Archived Story

Learning outside the classroom

Published 5:51am Monday, February 20, 2012

RED BAY – Cypress Cove Farm was abuzz Thursday with Envirothon students from all over the county who came to take part in an Envirothon training day that will prepare them for upcoming competitions.

Students from Russellville, Red Bay, Phil Campbell, Vina, Belgreen and East Franklin participated in events that covered five different areas: aquatics, wildlife forestry, soils, and a complex issue, which is something specified by the national Envirothon organization that is localized to pertain to issues students in Franklin County would be familiar with.

Sharon Andress, who serves as the conservation program manager with the Natural Resources Conservation Service (NRCS) for Franklin and Colbert counties, said the training day is an important event to get each school’s Envirothon team members ready for country competitions as well as state and even national competitions.

“We have a great group of students who really take Envirothon seriously,” Andress said. “We have had several state winners in the past and they always do a good job of representing our area.”

Danny Williams, the Indian Creek Watershed Coordinator for Madison County who was responsible for bringing the concept of Envirothon to Franklin County, said the purpose of Envirothon is to get students interested in environmental fields in the hopes they will turn that interest into a possible career.

“Some of these students wouldn’t ever know about these fields without Envirothon,” Williams said. “In one of my groups this morning, I asked how many of them lived on a farm or around lots of land and only two raised their hands.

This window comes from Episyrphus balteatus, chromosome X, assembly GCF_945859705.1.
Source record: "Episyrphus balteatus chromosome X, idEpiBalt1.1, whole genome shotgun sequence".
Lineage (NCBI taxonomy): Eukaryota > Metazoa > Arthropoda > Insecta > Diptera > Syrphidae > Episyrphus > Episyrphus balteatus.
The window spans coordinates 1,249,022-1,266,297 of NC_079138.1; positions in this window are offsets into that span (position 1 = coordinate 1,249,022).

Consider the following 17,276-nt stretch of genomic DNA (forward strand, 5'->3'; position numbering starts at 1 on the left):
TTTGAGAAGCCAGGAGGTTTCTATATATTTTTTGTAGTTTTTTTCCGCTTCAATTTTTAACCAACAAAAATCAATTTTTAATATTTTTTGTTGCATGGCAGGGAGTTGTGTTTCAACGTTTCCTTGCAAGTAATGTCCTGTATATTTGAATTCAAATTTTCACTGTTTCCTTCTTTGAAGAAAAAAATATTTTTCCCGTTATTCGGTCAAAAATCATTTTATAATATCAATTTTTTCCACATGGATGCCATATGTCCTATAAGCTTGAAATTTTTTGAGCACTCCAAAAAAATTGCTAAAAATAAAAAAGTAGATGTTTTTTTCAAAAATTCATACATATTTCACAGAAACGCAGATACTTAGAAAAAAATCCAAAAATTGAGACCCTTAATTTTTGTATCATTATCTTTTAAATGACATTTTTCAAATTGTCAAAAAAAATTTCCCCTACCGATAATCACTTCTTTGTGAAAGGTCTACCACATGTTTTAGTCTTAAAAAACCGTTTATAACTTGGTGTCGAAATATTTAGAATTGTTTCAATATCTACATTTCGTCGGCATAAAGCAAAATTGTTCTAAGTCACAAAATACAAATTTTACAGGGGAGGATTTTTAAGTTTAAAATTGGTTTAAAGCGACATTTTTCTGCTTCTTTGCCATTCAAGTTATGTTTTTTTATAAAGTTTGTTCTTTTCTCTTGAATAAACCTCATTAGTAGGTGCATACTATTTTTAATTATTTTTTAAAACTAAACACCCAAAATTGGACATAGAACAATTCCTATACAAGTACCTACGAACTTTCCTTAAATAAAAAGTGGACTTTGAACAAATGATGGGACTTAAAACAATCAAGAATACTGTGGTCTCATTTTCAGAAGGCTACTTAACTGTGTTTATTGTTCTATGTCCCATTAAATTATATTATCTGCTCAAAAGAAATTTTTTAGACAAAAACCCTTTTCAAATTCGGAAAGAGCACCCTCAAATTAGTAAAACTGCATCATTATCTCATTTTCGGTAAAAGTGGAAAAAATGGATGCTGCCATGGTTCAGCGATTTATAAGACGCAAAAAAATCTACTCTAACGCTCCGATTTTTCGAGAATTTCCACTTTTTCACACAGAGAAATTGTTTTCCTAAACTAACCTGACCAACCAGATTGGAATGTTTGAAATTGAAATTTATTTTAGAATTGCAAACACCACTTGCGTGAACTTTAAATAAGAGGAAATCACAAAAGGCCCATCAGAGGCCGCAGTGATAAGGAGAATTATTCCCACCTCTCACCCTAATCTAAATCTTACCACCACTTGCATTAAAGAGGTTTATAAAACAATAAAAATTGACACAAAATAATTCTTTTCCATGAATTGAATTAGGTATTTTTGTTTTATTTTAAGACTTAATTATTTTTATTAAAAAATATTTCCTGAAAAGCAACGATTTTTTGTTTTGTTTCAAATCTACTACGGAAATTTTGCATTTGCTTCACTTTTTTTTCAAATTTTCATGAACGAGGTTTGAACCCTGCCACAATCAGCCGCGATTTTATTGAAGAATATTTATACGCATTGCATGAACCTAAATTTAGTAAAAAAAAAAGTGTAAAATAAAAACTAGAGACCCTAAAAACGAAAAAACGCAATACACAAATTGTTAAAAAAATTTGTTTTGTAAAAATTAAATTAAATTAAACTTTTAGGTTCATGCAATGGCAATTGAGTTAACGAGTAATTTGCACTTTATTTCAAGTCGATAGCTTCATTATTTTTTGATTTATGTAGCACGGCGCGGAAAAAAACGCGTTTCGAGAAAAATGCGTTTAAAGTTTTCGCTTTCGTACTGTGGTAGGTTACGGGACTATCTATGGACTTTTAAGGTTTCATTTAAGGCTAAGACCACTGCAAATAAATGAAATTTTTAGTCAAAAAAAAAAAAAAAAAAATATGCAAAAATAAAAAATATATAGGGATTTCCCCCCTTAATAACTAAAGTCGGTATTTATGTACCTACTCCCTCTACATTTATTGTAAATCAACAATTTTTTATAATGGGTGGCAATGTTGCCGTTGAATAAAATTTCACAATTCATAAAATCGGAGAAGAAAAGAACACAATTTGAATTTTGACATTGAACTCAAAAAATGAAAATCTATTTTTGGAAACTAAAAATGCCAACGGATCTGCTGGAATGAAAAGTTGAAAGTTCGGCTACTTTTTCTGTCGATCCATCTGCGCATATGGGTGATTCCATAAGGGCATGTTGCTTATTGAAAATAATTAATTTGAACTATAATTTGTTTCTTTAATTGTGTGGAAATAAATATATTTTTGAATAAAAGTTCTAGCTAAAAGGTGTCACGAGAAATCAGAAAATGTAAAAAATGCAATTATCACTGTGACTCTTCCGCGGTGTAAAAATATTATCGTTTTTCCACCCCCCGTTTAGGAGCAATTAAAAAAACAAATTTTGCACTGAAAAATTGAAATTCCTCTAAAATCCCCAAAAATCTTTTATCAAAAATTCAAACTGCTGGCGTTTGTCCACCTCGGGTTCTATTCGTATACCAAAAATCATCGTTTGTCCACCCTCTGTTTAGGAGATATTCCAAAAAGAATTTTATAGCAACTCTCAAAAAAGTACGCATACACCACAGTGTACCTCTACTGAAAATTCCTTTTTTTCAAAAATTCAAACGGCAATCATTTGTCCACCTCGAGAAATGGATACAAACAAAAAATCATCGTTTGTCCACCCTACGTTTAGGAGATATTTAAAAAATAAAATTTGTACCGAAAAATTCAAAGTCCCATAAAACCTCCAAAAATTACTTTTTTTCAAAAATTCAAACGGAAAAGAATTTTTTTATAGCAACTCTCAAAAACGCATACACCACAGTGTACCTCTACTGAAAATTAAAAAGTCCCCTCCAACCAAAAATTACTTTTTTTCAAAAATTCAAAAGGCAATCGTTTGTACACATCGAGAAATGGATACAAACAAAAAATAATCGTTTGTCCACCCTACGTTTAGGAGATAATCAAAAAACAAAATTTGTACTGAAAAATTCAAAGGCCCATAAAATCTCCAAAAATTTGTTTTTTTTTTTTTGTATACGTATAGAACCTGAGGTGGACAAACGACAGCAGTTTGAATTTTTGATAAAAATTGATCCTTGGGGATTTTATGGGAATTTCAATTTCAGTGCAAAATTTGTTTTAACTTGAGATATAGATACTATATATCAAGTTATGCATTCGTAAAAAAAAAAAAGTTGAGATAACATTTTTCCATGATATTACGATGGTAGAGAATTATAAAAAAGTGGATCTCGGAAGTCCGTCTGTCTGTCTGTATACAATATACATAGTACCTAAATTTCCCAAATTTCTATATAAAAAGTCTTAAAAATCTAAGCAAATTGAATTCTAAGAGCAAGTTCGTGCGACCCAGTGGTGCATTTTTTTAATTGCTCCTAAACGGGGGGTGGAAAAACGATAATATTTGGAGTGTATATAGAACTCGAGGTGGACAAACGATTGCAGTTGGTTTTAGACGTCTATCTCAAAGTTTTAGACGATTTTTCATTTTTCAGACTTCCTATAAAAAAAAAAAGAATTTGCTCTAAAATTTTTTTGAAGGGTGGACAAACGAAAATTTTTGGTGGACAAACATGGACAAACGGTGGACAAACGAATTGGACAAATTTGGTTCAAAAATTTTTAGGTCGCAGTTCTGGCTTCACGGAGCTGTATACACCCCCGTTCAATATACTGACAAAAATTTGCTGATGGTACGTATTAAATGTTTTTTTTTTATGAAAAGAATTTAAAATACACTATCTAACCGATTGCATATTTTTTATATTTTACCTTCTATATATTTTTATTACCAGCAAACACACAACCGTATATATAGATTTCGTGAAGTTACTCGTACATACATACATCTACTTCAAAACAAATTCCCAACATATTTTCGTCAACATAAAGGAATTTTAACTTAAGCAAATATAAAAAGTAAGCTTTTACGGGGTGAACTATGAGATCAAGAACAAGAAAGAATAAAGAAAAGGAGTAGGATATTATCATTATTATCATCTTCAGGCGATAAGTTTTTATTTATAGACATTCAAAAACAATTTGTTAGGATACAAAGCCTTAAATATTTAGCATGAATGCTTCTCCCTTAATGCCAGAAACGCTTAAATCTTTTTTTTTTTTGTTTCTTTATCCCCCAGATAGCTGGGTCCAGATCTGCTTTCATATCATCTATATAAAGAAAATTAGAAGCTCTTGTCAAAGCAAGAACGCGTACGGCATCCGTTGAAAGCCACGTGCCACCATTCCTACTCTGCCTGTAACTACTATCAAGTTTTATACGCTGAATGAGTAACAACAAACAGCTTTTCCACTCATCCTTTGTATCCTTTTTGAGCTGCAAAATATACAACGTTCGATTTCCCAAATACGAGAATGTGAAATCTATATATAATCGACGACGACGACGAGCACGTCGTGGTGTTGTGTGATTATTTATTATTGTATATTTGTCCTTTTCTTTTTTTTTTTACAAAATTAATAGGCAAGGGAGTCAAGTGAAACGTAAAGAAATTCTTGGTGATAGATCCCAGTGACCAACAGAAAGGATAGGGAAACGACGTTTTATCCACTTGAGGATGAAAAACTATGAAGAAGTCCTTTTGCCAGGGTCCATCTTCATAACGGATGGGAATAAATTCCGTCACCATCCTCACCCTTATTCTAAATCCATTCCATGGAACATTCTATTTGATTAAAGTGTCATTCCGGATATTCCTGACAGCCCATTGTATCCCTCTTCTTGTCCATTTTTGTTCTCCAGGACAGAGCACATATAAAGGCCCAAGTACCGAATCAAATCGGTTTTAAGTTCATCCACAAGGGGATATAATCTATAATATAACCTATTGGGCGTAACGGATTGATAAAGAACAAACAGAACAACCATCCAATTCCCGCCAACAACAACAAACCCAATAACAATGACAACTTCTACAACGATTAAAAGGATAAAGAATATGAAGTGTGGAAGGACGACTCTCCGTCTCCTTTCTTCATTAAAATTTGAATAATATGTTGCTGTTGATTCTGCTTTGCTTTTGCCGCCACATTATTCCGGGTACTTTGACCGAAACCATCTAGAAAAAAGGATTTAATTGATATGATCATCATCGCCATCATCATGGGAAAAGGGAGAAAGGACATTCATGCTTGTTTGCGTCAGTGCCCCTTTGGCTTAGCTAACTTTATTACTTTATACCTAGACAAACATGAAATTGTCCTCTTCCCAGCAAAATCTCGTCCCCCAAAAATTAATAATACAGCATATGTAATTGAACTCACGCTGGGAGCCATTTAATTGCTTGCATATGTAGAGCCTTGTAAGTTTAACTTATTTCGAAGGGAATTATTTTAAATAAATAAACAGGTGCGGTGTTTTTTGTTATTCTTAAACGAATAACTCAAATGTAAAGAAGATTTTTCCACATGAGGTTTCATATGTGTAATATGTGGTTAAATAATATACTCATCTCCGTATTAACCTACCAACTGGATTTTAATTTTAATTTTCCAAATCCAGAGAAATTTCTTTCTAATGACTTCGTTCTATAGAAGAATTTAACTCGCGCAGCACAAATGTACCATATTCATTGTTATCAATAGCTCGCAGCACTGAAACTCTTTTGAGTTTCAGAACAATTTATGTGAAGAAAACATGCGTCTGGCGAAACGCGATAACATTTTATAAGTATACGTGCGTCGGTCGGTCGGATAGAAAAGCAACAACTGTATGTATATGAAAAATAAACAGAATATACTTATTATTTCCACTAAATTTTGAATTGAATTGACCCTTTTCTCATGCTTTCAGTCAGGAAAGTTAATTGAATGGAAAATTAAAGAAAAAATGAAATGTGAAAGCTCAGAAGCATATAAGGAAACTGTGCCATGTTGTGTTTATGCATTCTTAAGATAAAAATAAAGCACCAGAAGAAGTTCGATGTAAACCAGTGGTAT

“Just because this is a rural county doesn’t mean these kids understand everything about the environment. Envirothon gives them an awareness and sparks some interest.”

Andress said each school’s Envirothon team has a member that specializes in one of the five categories and the training helps them learn many different aspects of their specialty.

“We’re very lucky because we have professional, experienced people who volunteer their time to come out and teach these kids valuable information,” Andress said.

On Thursday, Damien Simbeck taught the aquatics class; R. J. Moore taught the wildlife class; Jimmy Murphry with Woodland Services taught the forestry class; Milton Tuck, a resource soil specialist, taught the soils class; and Williams taught the class on this year’s complex issue: low impact development, which is knowing how to manage water resources that are onsite in a way that it doesn’t have an adverse affect offsite.

“We couldn’t have his day without these people or without our sponsors,” Andress said. “We’re also very appreciative of Rep. Johnny Mack Morrow for letting us use his land and supporting us and for Superintendent Gary Williams for always supporting what we do.”

She said the NRCS received a grand from the Resource, Conservation and Development Council to fund the event and the Franklin County Soil and Water Conservation District sponsored it.

“We’ve been doing this for around 20 years and it’s something we enjoy doing,” Andress said. “We get these kids at an age where they are thinking about their careers and what they want to do.

“We need more students to see how beneficial these careers are and how important it is to give back to the environment because this is all we have.”


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